employee engagement, productivity are key business benefits the Chief Happiness Officer (CHO) will drive
As you sit in front of your desk at work, rate how accurately these statements reflect your outlook :
- “I feel that life is very rewarding.”
- “There is a gap between what I would like to do and what I have done.”
- “I am able to take anything on.”
- “I don’t feel particularly healthy.”
Do these seem a little too probing? Don’t be surprised if one day you see questions like these on an employee survey as momentum gathers for one of the newest positions in the C-suite. Say hello to the Chief Happiness Officer (CHO).
Yes, it’s a real title, and a growing number of organizations are creating the position or something like it. Google has one, and his official position is the Jolly Good Fellow. Others have also created similar roles in an effort to drive employee engagement and motivation. Zappos CEO Tony Hsieh has published a book on the idea entitled “Delivering Happiness,” which gave way to a consulting firm of the same name. According to experts in the field, the position is not a replacement for the CHRO but one that specifically focuses on enhancing engagement and enforcing the company culture.
Just another trivial corporate initiative, you say? Consider this: workforce surveys have suggested that only 13% of workers worldwide are properly engaged, and as many as 20% of North American and European workers are actively disengaged. With so much discontent in the workplace, it simply makes good business sense to raise happiness levels at work and translate this into productivity gains.
After all, employers have traditionally invested in physical wellness programs to improve the lives of employees and to reduce costs. Harvard Business Review reported in 2010 that Johnson & Johnson’s wellness program from 2002 to 2008 saved the company $250 million on healthcare costs and reaped $2.71 in return for every dollar spent. The same logic would dictate that mental well-being may also lead to better organizational performance.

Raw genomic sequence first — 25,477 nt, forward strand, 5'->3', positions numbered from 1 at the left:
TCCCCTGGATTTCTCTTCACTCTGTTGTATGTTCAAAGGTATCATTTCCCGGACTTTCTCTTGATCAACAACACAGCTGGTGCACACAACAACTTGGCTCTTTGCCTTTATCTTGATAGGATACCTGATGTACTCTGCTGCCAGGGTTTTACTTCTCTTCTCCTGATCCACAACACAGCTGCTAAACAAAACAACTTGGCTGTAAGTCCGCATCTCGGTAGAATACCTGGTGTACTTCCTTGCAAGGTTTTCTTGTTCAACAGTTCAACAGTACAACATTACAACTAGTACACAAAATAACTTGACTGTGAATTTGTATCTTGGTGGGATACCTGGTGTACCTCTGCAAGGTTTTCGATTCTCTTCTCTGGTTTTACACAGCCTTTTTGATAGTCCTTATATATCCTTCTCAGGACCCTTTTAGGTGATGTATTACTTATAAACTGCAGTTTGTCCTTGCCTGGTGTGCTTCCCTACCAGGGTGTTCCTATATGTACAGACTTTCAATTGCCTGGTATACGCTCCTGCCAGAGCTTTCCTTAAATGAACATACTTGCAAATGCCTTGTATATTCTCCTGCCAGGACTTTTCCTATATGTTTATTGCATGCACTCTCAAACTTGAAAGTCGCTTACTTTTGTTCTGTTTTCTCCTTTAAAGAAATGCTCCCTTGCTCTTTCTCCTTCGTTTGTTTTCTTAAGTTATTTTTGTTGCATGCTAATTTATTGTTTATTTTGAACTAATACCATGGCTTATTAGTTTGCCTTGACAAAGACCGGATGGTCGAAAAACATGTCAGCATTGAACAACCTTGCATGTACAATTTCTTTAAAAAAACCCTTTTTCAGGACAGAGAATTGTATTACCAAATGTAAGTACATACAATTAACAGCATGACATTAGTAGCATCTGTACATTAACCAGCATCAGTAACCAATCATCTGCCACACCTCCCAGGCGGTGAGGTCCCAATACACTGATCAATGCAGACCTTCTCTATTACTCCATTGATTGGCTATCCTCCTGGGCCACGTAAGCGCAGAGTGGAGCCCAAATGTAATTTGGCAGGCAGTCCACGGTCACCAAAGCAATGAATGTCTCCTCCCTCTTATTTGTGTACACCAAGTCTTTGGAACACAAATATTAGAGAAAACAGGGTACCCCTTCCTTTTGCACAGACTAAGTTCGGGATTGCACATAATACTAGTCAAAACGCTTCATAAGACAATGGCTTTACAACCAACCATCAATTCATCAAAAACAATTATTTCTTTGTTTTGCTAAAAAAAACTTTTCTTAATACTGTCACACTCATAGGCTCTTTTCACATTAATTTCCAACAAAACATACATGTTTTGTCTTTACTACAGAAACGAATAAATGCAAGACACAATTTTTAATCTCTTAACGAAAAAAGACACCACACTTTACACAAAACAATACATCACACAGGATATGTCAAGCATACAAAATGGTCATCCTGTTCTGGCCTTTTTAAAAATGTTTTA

Arguably, measuring the return of a wellness program may be easier than measuring the return on investing in employee happiness, but there is plenty of evidence to suggest employee engagement has hard-savings benefits. Just as important, it also leads to softer benefits such as better retention, greater creativity, and better workplace safety. Increasingly, it looks like the CHO is just the person to lead the effort.
So how does the CHO accomplish the mission of creating a happy and engaged workforce? Like all good program launches, they start by establishing a baseline for workforce morale. This gives a clear picture of the situation in the workplace. (There are many engagement surveys available, or access one at deliveringhappiness.com. To really understand a particular employee’s mindset, try something like the Oxford Happiness Questionnaire, which contains the four questions above. Be mindful it may be overly probing for some employees.)
Such an exercise provides the basis on which organizations can drive engagement and, arguably, happiness. Delivering Happiness, the consulting firm, refers to this as the Happiness Business Index. In promoting an organization’s core values, the CHO initiates and oversees efforts to enhance workforce cohesion and common goals. By building a positive work experience, they drive a sense of purpose and collaboration.
An example cited by Chade Meng, Google’s Jolly Good Fellow, is the extensive philanthropic work undertaken by its employees with company support. Coming together to provide disaster relief, build hospitals, and help the homeless have all contributed to the sense of purpose and cohesion. Of course there are many ways to achieve similar results in the office, but one of the key pillars of his philosophy is to give workers opportunity to express their sense of compassion through philanthropy. Compassion, he argues, is a personal trait shared by highly evolved and effective business leaders.
Google’s key to worker engagement, of course, goes well beyond philanthropic activities and is well documented. Workers can propose to invent their own title and job description, choose to work on pet projects with managers’ approval, and enjoy a sense of freedom that few companies offer. Is it any wonder that the company enjoys a rating of 4.4 stars on a scale of five?
Whether your company needs a CHO is best determined by your C-suite, but one thing is clear: by addressing the issues that a CHO might contend with and by prioritizing worker engagement in your human capital strategy, you’re sure to put more smiles on the faces of your employees and positively impact workforce and business performance.